to the adjacent teeth (if no bony fractures are present).
    The splint should remain in place for 7–10 days. If a bony
    fracture is present, use rigid fixation instead
  ° Radiographs (occlusal and panoramic) should be taken at
    the time of injury to rule out any type of bony fracture or
    presence of tooth fragments in the soft tissues
  ° Antibiotics should be given to the patient for 7–10 days
    following a traumatic avulsion
    ▶ Administer amoxicillin if there is no soft-tissue
        involvement, cephalosporins if soft tissue is involved
    ▶ Tetracyclines are contraindicated in the pediatric
    ▶ Antibiotic dosage is calculated based on milligrams
        per kilogram, and the ranges are similar to treatment
        of other infections

Common Oral Pathology
• Primary herpetic gingivostomatitis
  ° Common in the first years of life
  ° Causes many (10 to over 100) intraoral lesions
  ° Patient is febrile, often dehydrated, and irritable
  ° Antiviral medications are only effective in reducing
     the duration if given within the first few days of the
  ° It is important to keep the patient hydrated; many times
     very young patients have to be admitted for dehydration
     resulting from primary herpetic gingivostomatitis
  ° Do not give topical medications (eg, viscous lidocaine) to
     patients that are unable to expectorate; lidocaine overdoses
     have been reported (maximum dose is 4.4 mg/kg in a single
  ° Palliative treatment includes acetaminophen and

Pediatric Surgery and Medicine for Hostile Environments

  ° Patient should be encouraged to drink plenty of fluids
  ° Continue oral hygiene as thoroughly as possible
  ° Narcotics should be used cautiously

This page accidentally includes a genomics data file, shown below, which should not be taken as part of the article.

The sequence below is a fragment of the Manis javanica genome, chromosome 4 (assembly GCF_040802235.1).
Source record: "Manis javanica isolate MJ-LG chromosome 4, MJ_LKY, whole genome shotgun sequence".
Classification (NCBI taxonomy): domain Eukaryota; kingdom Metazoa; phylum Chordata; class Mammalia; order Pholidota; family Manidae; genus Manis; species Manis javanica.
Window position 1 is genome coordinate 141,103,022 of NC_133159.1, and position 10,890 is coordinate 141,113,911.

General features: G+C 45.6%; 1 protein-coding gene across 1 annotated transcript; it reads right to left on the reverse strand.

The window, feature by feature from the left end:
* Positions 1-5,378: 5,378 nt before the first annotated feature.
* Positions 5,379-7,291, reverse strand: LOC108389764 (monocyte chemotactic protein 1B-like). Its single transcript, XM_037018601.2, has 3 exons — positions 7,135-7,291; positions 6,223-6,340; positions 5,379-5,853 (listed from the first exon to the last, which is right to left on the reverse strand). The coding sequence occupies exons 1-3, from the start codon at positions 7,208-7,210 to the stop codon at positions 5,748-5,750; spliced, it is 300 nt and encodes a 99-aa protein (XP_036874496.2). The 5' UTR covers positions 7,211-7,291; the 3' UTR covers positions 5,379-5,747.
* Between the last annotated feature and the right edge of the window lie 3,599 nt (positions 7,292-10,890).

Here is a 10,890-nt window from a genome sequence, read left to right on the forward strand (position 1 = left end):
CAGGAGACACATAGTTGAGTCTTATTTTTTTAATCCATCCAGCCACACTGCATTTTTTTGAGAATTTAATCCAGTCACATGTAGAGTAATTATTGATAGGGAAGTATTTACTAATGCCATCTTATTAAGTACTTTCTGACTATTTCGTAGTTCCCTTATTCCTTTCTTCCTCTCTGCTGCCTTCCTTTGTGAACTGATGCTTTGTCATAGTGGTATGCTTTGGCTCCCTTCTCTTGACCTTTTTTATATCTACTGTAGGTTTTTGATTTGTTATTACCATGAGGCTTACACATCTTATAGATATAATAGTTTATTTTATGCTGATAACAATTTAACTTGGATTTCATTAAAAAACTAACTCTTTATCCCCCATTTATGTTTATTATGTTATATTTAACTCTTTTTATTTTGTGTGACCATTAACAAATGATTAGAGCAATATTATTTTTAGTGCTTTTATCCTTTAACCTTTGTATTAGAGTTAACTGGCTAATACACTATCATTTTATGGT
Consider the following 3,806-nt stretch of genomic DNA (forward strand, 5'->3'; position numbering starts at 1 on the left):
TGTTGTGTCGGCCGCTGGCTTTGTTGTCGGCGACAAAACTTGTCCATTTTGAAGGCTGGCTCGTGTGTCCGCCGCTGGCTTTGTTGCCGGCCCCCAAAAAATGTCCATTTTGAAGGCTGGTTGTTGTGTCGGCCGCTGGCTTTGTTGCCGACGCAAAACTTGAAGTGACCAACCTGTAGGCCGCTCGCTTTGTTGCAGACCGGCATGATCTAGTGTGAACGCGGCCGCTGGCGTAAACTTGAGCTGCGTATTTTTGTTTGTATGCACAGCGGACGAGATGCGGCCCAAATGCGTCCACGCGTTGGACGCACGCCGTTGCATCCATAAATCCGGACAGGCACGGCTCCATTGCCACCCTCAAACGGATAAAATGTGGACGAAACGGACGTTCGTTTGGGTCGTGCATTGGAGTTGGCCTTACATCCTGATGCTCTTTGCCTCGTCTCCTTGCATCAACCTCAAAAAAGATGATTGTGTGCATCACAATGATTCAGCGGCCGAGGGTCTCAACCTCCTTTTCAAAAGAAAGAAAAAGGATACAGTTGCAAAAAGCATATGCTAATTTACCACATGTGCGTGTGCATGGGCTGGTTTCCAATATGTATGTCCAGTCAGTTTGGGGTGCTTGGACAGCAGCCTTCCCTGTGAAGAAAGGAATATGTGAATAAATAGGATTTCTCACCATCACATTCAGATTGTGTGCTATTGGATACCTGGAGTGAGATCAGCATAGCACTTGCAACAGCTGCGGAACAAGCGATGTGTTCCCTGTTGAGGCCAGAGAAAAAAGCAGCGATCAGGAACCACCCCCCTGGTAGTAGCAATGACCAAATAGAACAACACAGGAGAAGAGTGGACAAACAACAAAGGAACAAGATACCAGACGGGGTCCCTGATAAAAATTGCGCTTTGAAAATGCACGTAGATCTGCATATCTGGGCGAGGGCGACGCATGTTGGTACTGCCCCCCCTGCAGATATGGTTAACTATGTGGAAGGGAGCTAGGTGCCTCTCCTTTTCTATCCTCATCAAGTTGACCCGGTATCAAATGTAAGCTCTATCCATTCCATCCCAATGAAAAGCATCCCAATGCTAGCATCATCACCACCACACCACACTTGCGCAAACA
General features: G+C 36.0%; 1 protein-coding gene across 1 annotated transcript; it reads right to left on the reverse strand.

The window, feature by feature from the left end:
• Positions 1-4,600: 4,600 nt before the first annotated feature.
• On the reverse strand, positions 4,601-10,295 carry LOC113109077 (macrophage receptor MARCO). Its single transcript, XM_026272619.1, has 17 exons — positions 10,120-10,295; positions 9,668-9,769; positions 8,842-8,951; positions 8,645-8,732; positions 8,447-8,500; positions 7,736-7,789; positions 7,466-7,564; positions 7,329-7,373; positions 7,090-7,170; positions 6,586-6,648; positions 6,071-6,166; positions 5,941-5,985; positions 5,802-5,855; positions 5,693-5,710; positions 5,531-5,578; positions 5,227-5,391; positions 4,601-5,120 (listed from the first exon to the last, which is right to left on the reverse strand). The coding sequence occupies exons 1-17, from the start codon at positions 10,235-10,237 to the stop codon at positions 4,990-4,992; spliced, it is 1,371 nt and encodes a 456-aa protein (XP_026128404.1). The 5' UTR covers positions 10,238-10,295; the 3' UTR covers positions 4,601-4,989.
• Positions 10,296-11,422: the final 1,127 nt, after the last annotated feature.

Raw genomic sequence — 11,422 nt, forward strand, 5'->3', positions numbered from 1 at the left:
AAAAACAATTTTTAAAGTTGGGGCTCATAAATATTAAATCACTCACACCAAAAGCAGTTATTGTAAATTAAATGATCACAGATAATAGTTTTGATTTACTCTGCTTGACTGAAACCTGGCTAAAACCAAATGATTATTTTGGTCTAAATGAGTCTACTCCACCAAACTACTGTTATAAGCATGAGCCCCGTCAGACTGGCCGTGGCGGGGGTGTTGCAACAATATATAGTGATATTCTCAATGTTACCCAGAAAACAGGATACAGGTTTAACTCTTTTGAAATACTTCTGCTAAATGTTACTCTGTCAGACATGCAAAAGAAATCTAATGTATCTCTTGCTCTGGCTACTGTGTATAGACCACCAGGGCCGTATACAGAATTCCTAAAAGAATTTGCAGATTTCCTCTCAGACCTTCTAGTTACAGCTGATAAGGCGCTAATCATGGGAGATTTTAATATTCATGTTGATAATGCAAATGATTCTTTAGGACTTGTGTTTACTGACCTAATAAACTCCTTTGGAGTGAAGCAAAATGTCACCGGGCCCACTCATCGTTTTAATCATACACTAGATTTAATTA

• Aphthous ulcers are easily distinguishable from primary
  herpetic gingivostomatitis because only a few lesions
  are generally present and patient is afebrile. Treatment is
• Abscessed teeth
  ° If tooth is not going to be or cannot be restored, extraction
     is the standard of care
  ° Antibiotics are not indicated following infection control
     and extraction because the source of infection is no longer
     present. However, facial cellulitis occurs secondary to
     abscessed teeth and is common in children ages 2–5. Treat
     aggressively with IV antibiotics and tooth extraction

• Systemic fluoride supplementation should only be considered
   in children drinking fluoride-deficient water (< 0.6 ppm) and

Table 12-1. Recommended Fluoride Dosages According to
Fluoride Ion Level in Drinking Water
                             Fluoride Ion Level in Drinking Water (ppm*)
                             < 0.3                    0.3–0.6       > 0.6

Age                          Amount of Fluoride to Prescribe
0–6 mo                       None                     None          None
6 mo–3 y                     0.25 mg/day†             None          None
3–6 y                        0.50 mg/day              0.25 mg/day   None
6–16 y                       1 mg/day                 0.50 mg/day   None
*1 ppm = 1 mg/L.
 2.2 mg sodium fluoride contains 1 mg fluoride ion.

   when a complete dietary history is available (Table 12-1)
   ° Many areas with well water have natural fluoride
   ° Well water must be tested prior to prescribing fluoride
   ° The lethal dose of fluoride is 30–36 mg/kg
   ° Over-the-counter toothpaste has approximately 1 mg of


     fluoride per 1 inch
• Improper fluoride supplementation often leads to fluorosis
  of permanent teeth, which makes them more prone to dental
• Professional applications of fluoride, especially in high-
  concentration varnishes, have proven safe and effective for
  reducing dental caries

Pediatric Surgery and Medicine for Hostile Environments